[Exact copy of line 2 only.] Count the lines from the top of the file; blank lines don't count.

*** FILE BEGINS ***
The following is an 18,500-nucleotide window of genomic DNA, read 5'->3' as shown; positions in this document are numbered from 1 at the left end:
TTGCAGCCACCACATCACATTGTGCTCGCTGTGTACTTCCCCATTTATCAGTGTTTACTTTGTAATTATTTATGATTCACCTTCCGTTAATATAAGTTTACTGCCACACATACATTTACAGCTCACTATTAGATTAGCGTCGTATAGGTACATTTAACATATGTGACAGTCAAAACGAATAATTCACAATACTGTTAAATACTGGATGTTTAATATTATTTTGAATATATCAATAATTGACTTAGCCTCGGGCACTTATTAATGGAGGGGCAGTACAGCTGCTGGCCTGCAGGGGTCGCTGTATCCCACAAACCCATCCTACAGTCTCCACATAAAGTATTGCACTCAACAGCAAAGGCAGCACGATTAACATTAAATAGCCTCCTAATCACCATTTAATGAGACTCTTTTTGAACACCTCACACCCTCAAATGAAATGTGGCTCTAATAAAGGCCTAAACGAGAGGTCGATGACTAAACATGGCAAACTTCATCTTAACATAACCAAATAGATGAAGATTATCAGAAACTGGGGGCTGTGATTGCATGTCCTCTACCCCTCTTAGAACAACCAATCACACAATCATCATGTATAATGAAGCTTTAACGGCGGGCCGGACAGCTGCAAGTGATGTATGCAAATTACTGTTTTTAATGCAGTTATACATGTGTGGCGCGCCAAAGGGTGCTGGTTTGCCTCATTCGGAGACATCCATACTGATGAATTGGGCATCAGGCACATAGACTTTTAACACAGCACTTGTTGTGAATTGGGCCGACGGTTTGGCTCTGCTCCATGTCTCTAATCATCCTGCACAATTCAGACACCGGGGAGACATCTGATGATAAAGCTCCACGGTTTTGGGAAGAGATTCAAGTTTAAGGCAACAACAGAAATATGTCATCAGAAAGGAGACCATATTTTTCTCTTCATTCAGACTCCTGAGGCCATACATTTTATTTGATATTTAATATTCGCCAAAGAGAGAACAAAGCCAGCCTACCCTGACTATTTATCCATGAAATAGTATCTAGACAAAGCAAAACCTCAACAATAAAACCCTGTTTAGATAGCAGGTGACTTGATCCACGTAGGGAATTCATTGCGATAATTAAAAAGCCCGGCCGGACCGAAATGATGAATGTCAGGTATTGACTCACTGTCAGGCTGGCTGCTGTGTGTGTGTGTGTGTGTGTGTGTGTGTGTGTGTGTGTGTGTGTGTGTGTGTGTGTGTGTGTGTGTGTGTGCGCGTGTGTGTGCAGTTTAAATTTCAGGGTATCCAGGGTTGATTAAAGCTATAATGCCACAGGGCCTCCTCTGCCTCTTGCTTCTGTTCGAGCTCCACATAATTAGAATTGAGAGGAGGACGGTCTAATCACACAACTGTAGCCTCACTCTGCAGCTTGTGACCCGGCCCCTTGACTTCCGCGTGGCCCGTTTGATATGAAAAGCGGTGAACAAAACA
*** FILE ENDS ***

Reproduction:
TTGCAGCCACCACATCACATTGTGCTCGCTGTGTACTTCCCCATTTATCAGTGTTTACTTTGTAATTATTTATGATTCACCTTCCGTTAATATAAGTTTACTGCCACACATACATTTACAGCTCACTATTAGATTAGCGTCGTATAGGTACATTTAACATATGTGACAGTCAAAACGAATAATTCACAATACTGTTAAATACTGGATGTTTAATATTATTTTGAATATATCAATAATTGACTTAGCCTCGGGCACTTATTAATGGAGGGGCAGTACAGCTGCTGGCCTGCAGGGGTCGCTGTATCCCACAAACCCATCCTACAGTCTCCACATAAAGTATTGCACTCAACAGCAAAGGCAGCACGATTAACATTAAATAGCCTCCTAATCACCATTTAATGAGACTCTTTTTGAACACCTCACACCCTCAAATGAAATGTGGCTCTAATAAAGGCCTAAACGAGAGGTCGATGACTAAACATGGCAAACTTCATCTTAACATAACCAAATAGATGAAGATTATCAGAAACTGGGGGCTGTGATTGCATGTCCTCTACCCCTCTTAGAACAACCAATCACACAATCATCATGTATAATGAAGCTTTAACGGCGGGCCGGACAGCTGCAAGTGATGTATGCAAATTACTGTTTTTAATGCAGTTATACATGTGTGGCGCGCCAAAGGGTGCTGGTTTGCCTCATTCGGAGACATCCATACTGATGAATTGGGCATCAGGCACATAGACTTTTAACACAGCACTTGTTGTGAATTGGGCCGACGGTTTGGCTCTGCTCCATGTCTCTAATCATCCTGCACAATTCAGACACCGGGGAGACATCTGATGATAAAGCTCCACGGTTTTGGGAAGAGATTCAAGTTTAAGGCAACAACAGAAATATGTCATCAGAAAGGAGACCATATTTTTCTCTTCATTCAGACTCCTGAGGCCATACATTTTATTTGATATTTAATATTCGCCAAAGAGAGAACAAAGCCAGCCTACCCTGACTATTTATCCATGAAATAGTATCTAGACAAAGCAAAACCTCAACAATAAAACCCTGTTTAGATAGCAGGTGACTTGATCCACGTAGGGAATTCATTGCGATAATTAAAAAGCCCGGCCGGACCGAAATGATGAATGTCAGGTATTGACTCACTGTCAGGCTGGCTGCTGTGTGTGTGTGTGTGTGTGTGTGTGTGTGTGTGTGTGTGTGTGTGTGTGTGTGTGTGTGTGTGTGTGTGTGCGCGTGTGTGTGCAGTTTAAATTTCAGGGTATCCAGGGTTGATTAAAGCTATAATGCCACAGGGCCTCCTCTGCCTCTTGCTTCTGTTCGAGCTCCACATAATTAGAATTGAGAGGAGGACGGTCTAATCACACAACTGTAGCCTCACTCTGCAGCTTGTGACCCGGCCCCTTGACTTCCGCGTGGCCCGTTTGATATGAAAAGCGGTGAACAAAACA